Where truth and trust fail, the social compact is broken. “When you drink milk, you do not drink milk. When you eat bread, you do not eat bread. When you drink coffee, it is not coffee.” Dishonesty breeds dishonesty. “Men thrive on deception, and it scarcely enters into their conception that it is inconsistent with manhood, or with their relations with society.” The corrosive power of untruth is ubiquitous and growing. “We are all of us at fault.…We are living in an age when the temptations to untrustworthiness will not diminish. They will increase.”
Everyone must struggle against deception. “Let every parent take heed. Let every school-teacher take heed. Let every minister of the Gospel take heed.”
Theodore Tilton is twenty-two years younger than Henry Beecher and looks up to the famous minister like a father. “I thought he was the most charming man I ever saw,” Tilton says later. “Mr. Beecher was my man of all men.”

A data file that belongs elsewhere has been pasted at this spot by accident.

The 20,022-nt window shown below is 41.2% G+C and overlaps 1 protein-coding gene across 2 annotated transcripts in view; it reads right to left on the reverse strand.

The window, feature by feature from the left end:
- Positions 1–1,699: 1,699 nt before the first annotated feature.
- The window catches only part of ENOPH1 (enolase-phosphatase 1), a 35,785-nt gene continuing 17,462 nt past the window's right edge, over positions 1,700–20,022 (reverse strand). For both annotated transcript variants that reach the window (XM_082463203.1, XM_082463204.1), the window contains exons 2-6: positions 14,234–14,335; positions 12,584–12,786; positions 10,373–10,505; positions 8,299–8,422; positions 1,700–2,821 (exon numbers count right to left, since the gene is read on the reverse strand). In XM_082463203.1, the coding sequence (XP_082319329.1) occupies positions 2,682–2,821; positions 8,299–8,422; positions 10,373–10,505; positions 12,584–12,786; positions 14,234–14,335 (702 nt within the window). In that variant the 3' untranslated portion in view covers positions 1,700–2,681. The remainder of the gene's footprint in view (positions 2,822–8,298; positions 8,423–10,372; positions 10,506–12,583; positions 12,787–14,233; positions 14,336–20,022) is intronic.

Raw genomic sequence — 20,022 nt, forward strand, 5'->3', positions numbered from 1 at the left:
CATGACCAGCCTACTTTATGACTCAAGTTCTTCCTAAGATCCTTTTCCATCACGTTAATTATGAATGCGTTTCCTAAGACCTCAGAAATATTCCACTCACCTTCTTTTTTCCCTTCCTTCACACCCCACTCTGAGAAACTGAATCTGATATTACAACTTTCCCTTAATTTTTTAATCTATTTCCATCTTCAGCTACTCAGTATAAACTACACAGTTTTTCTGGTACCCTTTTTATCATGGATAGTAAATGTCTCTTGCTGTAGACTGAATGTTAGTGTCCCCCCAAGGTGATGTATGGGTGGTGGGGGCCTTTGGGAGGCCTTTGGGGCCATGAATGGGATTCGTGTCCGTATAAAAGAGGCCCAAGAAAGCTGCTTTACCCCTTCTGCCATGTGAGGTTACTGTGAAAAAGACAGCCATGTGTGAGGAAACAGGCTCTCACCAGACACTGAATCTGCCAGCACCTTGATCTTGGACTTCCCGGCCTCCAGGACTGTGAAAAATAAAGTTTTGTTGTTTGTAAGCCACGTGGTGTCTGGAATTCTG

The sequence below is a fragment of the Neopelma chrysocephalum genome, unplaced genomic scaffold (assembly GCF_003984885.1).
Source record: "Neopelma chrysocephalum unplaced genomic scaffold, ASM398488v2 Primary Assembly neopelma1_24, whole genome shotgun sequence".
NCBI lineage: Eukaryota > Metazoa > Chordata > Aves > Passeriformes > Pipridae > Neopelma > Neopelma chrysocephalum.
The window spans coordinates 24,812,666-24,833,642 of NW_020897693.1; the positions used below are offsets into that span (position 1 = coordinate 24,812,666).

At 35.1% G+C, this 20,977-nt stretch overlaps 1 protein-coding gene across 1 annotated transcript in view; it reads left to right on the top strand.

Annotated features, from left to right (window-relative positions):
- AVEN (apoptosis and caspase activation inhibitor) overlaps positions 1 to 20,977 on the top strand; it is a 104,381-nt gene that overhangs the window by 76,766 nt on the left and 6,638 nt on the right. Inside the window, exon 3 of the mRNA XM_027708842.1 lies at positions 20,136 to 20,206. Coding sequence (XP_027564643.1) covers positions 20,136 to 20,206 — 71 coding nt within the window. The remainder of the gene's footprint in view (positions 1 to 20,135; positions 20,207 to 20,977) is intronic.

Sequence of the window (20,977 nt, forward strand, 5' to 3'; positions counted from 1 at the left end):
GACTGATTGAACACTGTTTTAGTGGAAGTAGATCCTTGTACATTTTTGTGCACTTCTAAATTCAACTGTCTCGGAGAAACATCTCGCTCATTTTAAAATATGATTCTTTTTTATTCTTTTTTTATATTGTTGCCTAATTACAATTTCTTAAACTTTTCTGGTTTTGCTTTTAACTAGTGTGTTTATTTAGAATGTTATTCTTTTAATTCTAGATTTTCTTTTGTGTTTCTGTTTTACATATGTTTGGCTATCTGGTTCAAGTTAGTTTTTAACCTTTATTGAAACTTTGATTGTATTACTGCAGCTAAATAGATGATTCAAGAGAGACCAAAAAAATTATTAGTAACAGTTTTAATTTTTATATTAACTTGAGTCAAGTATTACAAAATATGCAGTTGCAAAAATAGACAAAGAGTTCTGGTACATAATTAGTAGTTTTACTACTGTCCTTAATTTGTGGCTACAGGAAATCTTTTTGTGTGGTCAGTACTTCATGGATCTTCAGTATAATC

Tilton first meets Beecher through the woman who becomes Mrs. Tilton. Elizabeth Richards attends Plymouth Church, and when the rugged, handsome Tilton and the petite, pretty Lib are married, the Reverend Beecher officiates. Bride, groom, guests and minister anticipate a happy life for the newlyweds. “I had strong sympathies for their future,” Beecher recalls.
Tilton aspires to a career of journalism and public influence. He lands a job with the Independent, a Brooklyn religious paper that carries Beecher’s weekly columns; soon Tilton is ghostwriting for the minister when Beecher’s busy schedule keeps him from meeting the paper’s deadlines. The two become fast companions, with Tilton seeing Beecher as the model of mature accomplishment and Beecher thinking Tilton the epitome of youthful vigor and zeal. “I loved him next to my father,” Tilton says later. Beecher chimes: “He seemed like a son to me.”